by The Curious Scribbler
In November I wrote about the Old College, Aberystwyth, and an early photograph showing the construction of the main hotel entrance on King Street in 1864. Now further researches in the archive of the Clarkes of Llandaff by Mike Statham have brought a further early picture to light, and this one, I think, may be less well known.
The view is from the shore and shows the sea wall still under construction and topped by builders’ sheds. Wooden scaffolds cover the entire facade, and the progress of the build seems to have been from south to north. Immediately beside the old Nash dwelling Castle House, (just visible at the right of this picture) we see the oval front of Seddon’s large seaward facing bar, which is now known as the Seddon Room. Above it on the first floor, and approached, by gentlemen only, up a separate stair, were the smoking room which overlooked Laura Place and the billiard room overlooking the sea. In this picture, the billiard room construction looks almost compete, its roof pierced by three small dormers, and topped by a glazed rectangular ceiling light looking very much like a huge wardian case. These details are true to Savin and Seddon’s original ambitious design for the hotel. The Billiard room was 48 feet by 24 feet and was to accommodate three full sized billiard tables and many spectators.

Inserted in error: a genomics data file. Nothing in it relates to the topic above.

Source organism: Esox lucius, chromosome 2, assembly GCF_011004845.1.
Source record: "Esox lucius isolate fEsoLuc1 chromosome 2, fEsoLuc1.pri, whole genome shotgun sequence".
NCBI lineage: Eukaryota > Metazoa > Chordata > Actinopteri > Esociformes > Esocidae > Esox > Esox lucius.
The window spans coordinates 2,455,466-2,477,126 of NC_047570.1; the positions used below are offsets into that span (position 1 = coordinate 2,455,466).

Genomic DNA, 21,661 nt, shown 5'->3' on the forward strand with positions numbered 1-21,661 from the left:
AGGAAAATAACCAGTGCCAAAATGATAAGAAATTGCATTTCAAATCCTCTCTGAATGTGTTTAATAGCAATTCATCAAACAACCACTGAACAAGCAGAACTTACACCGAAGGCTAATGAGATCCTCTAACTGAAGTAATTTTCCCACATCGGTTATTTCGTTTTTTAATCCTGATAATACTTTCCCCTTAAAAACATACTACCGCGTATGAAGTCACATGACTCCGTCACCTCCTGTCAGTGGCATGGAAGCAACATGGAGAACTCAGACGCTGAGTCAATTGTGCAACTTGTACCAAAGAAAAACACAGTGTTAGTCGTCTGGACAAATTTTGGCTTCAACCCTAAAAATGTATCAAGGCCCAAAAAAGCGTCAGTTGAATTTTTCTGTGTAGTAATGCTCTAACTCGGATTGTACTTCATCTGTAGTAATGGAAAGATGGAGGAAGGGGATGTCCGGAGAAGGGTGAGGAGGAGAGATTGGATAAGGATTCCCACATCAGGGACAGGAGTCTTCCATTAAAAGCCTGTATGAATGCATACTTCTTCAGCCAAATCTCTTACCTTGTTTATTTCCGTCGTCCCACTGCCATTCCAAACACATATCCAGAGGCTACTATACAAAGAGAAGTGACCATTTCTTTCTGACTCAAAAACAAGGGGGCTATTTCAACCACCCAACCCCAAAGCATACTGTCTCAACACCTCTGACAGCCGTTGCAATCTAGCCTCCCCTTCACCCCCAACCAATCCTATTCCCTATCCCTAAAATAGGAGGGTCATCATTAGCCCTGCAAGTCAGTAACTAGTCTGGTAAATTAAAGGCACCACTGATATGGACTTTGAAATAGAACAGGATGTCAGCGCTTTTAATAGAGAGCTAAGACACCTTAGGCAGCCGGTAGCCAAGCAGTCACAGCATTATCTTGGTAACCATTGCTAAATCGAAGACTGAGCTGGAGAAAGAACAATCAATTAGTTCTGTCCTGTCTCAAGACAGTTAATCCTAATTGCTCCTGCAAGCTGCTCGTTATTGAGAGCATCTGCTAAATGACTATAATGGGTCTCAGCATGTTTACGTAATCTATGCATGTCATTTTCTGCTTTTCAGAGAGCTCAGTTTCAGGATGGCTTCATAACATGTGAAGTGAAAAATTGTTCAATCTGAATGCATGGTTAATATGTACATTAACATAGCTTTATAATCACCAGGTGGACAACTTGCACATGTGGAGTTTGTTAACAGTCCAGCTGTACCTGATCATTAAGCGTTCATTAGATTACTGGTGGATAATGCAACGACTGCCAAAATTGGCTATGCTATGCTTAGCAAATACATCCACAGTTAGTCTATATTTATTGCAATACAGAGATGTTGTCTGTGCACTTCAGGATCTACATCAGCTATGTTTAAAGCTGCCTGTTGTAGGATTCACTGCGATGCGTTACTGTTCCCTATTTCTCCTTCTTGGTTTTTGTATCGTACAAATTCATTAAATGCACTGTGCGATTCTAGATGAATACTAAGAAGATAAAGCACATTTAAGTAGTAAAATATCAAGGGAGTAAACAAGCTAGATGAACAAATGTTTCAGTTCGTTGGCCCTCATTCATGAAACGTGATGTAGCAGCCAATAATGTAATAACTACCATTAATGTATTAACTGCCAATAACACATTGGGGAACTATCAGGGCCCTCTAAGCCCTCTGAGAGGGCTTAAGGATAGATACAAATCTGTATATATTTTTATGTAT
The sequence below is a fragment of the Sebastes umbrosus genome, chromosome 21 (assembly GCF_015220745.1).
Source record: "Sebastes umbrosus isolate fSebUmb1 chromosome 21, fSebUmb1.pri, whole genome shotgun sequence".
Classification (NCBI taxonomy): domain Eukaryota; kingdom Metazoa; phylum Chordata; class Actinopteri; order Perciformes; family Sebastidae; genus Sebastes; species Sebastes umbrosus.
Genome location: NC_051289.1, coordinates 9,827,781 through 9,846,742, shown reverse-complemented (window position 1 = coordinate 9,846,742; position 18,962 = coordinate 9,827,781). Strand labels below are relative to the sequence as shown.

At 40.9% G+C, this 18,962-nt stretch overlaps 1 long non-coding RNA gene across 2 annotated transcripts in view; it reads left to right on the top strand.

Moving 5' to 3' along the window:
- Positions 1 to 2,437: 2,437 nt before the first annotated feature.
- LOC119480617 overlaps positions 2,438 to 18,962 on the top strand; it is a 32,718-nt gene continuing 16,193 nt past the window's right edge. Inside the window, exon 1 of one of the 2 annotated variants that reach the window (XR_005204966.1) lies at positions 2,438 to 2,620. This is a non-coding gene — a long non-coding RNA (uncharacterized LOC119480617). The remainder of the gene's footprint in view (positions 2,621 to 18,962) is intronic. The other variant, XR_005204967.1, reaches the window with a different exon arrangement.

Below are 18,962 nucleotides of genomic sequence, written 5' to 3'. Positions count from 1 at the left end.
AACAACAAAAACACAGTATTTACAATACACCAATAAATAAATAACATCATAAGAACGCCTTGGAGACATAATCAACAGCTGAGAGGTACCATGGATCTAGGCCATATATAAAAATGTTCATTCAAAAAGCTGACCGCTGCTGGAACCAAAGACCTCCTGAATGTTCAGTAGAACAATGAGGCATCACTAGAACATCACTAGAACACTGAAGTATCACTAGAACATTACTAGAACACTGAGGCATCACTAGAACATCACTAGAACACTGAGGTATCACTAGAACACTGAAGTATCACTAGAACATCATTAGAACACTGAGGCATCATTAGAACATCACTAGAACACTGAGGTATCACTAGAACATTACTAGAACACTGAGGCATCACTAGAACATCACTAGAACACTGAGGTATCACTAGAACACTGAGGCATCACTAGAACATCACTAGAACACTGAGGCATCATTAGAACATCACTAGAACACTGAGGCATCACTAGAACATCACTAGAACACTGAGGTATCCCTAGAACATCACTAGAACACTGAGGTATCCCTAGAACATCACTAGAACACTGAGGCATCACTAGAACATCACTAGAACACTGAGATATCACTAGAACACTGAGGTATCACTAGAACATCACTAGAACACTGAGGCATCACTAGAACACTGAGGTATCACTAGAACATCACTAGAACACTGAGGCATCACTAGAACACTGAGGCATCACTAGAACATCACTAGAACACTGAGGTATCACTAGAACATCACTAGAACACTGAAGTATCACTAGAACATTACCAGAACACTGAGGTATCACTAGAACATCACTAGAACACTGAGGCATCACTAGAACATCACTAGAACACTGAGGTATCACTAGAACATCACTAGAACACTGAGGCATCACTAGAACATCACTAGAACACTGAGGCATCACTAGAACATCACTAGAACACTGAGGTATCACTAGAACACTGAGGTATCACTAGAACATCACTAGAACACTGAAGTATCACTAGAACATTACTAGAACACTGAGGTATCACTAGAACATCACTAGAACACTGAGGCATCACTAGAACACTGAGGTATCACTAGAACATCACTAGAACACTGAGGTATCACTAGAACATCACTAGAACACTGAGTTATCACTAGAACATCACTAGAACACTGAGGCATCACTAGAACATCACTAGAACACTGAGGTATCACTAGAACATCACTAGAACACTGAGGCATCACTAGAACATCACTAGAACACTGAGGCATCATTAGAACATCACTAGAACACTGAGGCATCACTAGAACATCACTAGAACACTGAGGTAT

Further north the build looks confusing. Two gables have been competed in line with Seddon’s original plans, but the third, taller gable appears partly constructed, and the distinctive ornamental hexagonal chimney beside it seems not yet to have been built. There seems instead to be a hole in the roof where it will later stand.
To the north end, the first floor of the building has only reached the tops of its gothic arched windows, and so it seems to have remained for many years. It was incomplete at the time of the bankruptcy of the hotel and remained so during the first phase of Seddon’s alterations to the building for College use.
The fire in the Chemistry lab, on 9 July 1885 which extended to gut the whole of the north wing, is recorded in a photograph after the disaster. The grand billiard room roof is gone, as are the three gables of roof adjoining it. On the left we see that the build at the north end has still, after 20 years, not progressed above the first floor, and remains a shell, just as it appeared in 1865.
The repairs and rebuilding of the College after the fire were directed by Seddon but saw many economies and alterations in the roofscape. In 1894 a different architect Charles J Ferguson, with far less gothic leanings, was employed by the college, and was responsible for the much plainer central block, and for the solid and very slightly Queen Anne-style Alexandra Hall at the far end of the promenade. The resulting apppearance of the Old College in the early 20th century is seen below, in an illustration in one of the many volumes of Photographic Albums of Aberystwyth and District which were produced annually by The Cambrian News, to meet tourist demand.